If you’ve never seen the 1983 horror flick Of Unknown Origin, you’re probably a normal person who has better things to do than seek out obscure Canadian cinema. Regardless, you can still learn a thing or two from its protagonist’s plight.
In the film, Peter Weller plays Bart, an uber yuppie who thinks he is in control of his life. He’s got a promising job, a hot wife, a cute kid and a meticulously renovated brownstone decked out in the latest 1980s decor. But when his wife and kiddo leave to visit relatives, things get weird for Bart. While he’s trying to work on a project that he hopes will get him a promotion at work, he hears noises in the basement. Food in the pantry mysteriously disappears. The water and electricity start malfunctioning. Clearly, Bart is not alone.
Turns out, Bart has a ginormous rat in his pristine townhome. And he goes to great lengths to get the rodent out of his hair so he can focus on his career-changing project. He puts some hardcore rattraps in the basement. He puts out poison. He gets a cat. These things all fail. This rat has the resilience of a cockroach. It’s also pretty smart. Eventually (spoiler alert), Bart ends up destroying his house to kill this rat, and I don’t think he even gets his project finished. Talk about an epic life fail.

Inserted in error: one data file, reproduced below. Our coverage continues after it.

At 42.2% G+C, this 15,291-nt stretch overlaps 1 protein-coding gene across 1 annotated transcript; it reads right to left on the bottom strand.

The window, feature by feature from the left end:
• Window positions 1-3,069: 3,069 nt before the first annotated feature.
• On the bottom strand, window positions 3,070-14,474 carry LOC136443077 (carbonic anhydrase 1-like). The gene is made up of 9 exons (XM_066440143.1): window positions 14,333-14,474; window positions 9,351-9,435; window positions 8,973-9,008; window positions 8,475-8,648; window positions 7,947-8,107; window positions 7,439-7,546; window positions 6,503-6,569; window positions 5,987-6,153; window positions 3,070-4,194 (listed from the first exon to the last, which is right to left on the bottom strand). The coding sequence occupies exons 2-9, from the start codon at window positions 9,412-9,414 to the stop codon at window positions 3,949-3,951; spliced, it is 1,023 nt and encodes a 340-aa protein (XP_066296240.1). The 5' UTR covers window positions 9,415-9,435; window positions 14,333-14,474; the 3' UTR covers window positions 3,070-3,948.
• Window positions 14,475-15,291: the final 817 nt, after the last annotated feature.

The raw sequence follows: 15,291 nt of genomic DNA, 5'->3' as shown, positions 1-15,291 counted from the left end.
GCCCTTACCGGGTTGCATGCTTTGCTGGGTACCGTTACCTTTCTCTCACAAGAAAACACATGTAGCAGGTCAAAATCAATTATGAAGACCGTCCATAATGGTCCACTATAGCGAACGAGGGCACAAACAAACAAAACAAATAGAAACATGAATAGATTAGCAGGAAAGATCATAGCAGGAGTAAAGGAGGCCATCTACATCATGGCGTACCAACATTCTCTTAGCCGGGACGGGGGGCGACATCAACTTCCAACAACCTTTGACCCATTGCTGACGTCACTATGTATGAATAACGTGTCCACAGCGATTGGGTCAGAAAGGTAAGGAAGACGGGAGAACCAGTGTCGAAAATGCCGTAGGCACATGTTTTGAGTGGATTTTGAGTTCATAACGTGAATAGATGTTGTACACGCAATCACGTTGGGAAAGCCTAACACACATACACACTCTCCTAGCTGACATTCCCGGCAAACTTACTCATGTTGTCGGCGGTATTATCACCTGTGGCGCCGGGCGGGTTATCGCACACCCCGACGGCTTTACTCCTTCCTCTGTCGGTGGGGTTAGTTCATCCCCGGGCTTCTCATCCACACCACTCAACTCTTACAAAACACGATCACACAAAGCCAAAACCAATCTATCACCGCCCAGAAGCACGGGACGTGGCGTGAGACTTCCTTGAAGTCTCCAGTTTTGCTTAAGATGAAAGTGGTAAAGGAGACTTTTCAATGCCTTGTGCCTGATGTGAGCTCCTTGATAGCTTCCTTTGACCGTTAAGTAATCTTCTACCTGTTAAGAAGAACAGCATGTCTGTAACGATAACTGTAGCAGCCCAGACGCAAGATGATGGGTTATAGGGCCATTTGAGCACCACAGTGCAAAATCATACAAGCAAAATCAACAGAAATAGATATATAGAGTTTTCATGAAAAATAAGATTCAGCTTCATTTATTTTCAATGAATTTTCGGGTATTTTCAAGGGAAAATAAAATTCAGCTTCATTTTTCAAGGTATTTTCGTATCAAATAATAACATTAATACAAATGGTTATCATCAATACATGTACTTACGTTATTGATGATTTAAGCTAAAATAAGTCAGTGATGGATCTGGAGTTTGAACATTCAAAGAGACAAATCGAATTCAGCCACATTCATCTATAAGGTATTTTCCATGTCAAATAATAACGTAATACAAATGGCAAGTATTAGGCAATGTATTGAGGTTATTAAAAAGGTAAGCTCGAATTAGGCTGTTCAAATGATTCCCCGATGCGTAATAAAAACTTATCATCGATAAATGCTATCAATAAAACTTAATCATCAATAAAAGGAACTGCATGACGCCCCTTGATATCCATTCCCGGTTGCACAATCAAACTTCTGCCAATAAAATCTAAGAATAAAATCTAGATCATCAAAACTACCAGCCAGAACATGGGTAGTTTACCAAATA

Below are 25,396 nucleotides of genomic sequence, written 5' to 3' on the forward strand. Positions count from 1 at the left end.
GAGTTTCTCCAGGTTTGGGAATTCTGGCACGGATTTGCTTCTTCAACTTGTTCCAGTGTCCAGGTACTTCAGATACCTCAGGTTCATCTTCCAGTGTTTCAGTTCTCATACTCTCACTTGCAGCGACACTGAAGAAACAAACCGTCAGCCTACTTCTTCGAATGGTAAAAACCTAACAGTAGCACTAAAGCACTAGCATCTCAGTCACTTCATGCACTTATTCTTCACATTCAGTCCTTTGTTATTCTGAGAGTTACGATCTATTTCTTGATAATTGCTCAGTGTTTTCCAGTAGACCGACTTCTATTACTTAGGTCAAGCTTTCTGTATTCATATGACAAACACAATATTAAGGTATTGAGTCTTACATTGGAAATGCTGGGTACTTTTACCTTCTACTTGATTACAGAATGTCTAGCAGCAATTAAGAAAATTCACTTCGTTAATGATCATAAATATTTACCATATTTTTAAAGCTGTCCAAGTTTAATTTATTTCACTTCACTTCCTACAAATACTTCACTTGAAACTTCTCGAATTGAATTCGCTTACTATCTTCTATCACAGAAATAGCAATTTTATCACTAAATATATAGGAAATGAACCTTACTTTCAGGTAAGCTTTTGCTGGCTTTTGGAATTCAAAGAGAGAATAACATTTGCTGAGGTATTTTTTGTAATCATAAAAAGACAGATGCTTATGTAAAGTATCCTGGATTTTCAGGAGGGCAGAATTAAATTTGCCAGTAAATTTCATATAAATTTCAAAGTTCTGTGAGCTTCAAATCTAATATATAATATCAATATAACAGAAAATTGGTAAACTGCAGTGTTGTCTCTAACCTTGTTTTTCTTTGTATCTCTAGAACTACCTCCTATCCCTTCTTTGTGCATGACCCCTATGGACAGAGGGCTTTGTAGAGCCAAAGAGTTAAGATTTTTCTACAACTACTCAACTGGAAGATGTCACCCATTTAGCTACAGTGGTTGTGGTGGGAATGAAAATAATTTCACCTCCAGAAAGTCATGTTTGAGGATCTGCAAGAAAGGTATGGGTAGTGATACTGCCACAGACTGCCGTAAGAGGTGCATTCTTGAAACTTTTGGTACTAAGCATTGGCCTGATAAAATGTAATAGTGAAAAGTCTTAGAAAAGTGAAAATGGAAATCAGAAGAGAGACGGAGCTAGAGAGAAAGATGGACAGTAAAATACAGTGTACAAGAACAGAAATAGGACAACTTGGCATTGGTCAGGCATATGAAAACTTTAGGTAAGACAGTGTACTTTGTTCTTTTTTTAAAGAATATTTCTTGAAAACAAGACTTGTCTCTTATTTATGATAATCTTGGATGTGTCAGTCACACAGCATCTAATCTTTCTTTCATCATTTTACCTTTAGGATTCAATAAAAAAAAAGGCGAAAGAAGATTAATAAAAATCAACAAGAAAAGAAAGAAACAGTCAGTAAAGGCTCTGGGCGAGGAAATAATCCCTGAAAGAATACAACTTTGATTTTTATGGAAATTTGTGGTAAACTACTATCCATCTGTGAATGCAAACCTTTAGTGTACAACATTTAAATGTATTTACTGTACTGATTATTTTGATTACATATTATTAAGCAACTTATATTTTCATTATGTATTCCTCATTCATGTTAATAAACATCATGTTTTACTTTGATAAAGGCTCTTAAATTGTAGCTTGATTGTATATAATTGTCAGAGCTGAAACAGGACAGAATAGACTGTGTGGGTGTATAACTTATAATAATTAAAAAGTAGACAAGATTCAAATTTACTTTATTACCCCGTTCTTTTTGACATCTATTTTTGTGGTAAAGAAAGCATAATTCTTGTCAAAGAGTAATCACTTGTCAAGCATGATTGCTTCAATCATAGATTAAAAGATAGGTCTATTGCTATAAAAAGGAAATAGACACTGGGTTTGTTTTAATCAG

But don’t we all end up destroying our proverbial condos because of a proverbial giant rat?
What if Bart had just ignored the rat? Would it really have been that bad? What Bart should have done was check into a hotel and leave a few monster bags of Cheetos out in the kitchen. He could work in peace and the rat would eat itself into a coma. It would be beautiful.
Sometimes focusing on eradicating the distractions in our lives just makes them worse. Destroyed-brownstone worse. Sometimes, you just have to ignore the rat if you want to get shit done. Split town and leave it some Cheetos if you have to.
To quote Kevin MacArthur from The League: “Let everything else slide. Just do this one thing.” He was talking about fantasy football. Hopefully you’re trying to accomplish something slightly more extraordinary.